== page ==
Variety

Quilon, Crowne Plaza Hotel Review

| Updated on: Apr 24, 2012
SBTB25_QUILON1

SBTB25_QUILON1

SBTB25_QUILON2

SBTB25_QUILON2

SBTB25_QUILON3

SBTB25_QUILON3

SBTB25_QUILON4

SBTB25_QUILON4

SBTB25_QUILON5

SBTB25_QUILON5

SBTB25_QUILON6

SBTB25_QUILON6

It's been a good many years since a London resident's cravings for top-notch Indian food would have left them with just a handful of options. Indian cuisine has been at the forefront of the city's explosion of amazing global cuisine in character-filled locations over the past decade or so. There are five Michelin-starred Indian restaurants (Amaya, Rasoi, Tamarind, Benares and Quilon) – well up there with other international cuisines. And places such as Trishna, the stylish, whitewash-walled sister of the Mumbai legend and Roots at N1, a sleekly-done-over former pub in North London, are among the others that have helped extract Indian dining from the somewhat clichéd reputation they'd once had of heavy, intricate décor and a zillion variants of tikka masala. Quilon, the restaurant of The Taj Group's Crowne Plaza Hotel, just down the road from Buckingham Palace and St James Park, has held its Michelin star since 2008 – perhaps not surprisingly given that it was set up and still is in the hands of one of the Taj's best known names, Sriram Aylur. But while its food, focused on coastal cuisine from South Western India, has always been spectacular and creative, I've long felt that its décor and ambience had let it down, being more run-of-the-mill hotel restaurant than haute cuisine – a real put-off for many Londoners I know. So in January designLSM, a Brighton-based firm, was brought in to give the place a real overhaul, closing it down for a whole two months. It reopened in March, soon after which I visited to review it for Smartbuy.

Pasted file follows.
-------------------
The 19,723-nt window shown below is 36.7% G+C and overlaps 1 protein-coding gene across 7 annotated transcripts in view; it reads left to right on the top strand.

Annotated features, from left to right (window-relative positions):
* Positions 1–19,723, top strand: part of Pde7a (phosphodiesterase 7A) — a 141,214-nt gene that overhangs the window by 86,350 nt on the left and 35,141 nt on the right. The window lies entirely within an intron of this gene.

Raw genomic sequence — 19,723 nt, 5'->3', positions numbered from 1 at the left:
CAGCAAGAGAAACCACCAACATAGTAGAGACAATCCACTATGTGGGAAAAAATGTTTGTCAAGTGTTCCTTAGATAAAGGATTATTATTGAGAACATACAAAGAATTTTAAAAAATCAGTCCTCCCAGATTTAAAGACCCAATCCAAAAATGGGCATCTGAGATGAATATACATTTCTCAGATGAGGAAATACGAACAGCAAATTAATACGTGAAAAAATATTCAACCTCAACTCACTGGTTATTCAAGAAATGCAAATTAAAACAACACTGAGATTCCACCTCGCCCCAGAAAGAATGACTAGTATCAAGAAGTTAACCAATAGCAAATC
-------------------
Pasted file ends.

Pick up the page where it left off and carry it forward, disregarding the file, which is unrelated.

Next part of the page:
Décor done right

While the restaurant doesn't look very different from the outside, the interior is a big improvement, bringing the décor in line with the modern Indian-with-a-twist restaurant that it is. There's soft lighting and the flicker from row after row of tea lights decking the wall. They've brought in a lounge bar at the front (a big improvement to the waiting area-esque bar section they had before) and a semi-private dining area. Wave-like ash-wood panels line the ceiling, a subtle reminder of its coastal links. The slightly clunky artwork that once lined the walls is no longer present and softer alternatives such as patchworks of simply-engraved tiles give the place a nice, airy feel. Bits and pieces from across the South West are scattered across the restaurant, including dark wooden jaalis. Chef Aylur – a soft-spoken man with a gentle sense of humour, and none of the pomposity that many of the city's top chefs are imbued with - is particularly excited about an old wooden boat sourced from Kerala that forms the centre piece of the restaurant's basement, and perhaps most spectacular section – the 18-seater private dining room. It's got a trendily kitted-out kitchen and a well stocked bar that opens into the area that one could really imagine suiting London's well-heeled Mayfair types. All in all, the restaurant interior feels like a much better match for its eclectic clientele who range from business people working around the Westminster area to London foodies, home-sick Indians and tourists.